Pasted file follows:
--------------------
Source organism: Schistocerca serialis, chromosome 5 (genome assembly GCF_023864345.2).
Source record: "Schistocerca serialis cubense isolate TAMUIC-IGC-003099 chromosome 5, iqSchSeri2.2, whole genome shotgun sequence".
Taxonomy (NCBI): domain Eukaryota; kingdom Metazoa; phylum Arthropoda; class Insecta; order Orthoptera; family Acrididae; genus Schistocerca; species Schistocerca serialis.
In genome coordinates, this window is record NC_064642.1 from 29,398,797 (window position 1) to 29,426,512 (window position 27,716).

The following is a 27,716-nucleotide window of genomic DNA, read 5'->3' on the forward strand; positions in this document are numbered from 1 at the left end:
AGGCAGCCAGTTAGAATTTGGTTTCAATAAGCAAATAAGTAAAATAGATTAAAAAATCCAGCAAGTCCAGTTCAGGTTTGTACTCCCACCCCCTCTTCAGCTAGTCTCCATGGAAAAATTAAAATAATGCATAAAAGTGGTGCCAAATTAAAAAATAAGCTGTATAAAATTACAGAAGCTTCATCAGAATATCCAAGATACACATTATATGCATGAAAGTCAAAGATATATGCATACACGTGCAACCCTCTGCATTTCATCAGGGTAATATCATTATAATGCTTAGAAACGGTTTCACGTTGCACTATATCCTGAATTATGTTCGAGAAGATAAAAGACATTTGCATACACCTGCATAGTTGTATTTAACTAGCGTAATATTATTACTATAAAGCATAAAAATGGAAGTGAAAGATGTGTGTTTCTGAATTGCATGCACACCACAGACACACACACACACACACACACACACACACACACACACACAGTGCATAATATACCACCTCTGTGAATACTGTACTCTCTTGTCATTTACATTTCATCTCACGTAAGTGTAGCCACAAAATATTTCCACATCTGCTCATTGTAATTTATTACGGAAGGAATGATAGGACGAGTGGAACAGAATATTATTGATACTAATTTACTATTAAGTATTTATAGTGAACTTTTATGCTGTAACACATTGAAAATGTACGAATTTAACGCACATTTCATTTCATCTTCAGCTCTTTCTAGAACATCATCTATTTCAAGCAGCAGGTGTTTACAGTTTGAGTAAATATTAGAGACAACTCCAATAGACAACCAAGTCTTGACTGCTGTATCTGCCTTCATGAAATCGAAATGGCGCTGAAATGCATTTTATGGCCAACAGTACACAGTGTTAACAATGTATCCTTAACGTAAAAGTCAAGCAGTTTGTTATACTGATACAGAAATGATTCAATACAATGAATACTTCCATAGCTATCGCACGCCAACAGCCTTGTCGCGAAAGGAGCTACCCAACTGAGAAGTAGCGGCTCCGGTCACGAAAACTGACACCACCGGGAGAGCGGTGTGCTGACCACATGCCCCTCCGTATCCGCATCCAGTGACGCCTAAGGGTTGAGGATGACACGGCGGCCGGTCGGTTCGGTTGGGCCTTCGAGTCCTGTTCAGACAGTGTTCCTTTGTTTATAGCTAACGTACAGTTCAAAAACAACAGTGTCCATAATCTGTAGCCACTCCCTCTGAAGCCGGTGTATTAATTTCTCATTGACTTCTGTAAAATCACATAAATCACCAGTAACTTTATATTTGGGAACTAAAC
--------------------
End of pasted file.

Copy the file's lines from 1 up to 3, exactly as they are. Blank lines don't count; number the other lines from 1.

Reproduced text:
Source organism: Schistocerca serialis, chromosome 5 (genome assembly GCF_023864345.2).
Source record: "Schistocerca serialis cubense isolate TAMUIC-IGC-003099 chromosome 5, iqSchSeri2.2, whole genome shotgun sequence".
Taxonomy (NCBI): domain Eukaryota; kingdom Metazoa; phylum Arthropoda; class Insecta; order Orthoptera; family Acrididae; genus Schistocerca; species Schistocerca serialis.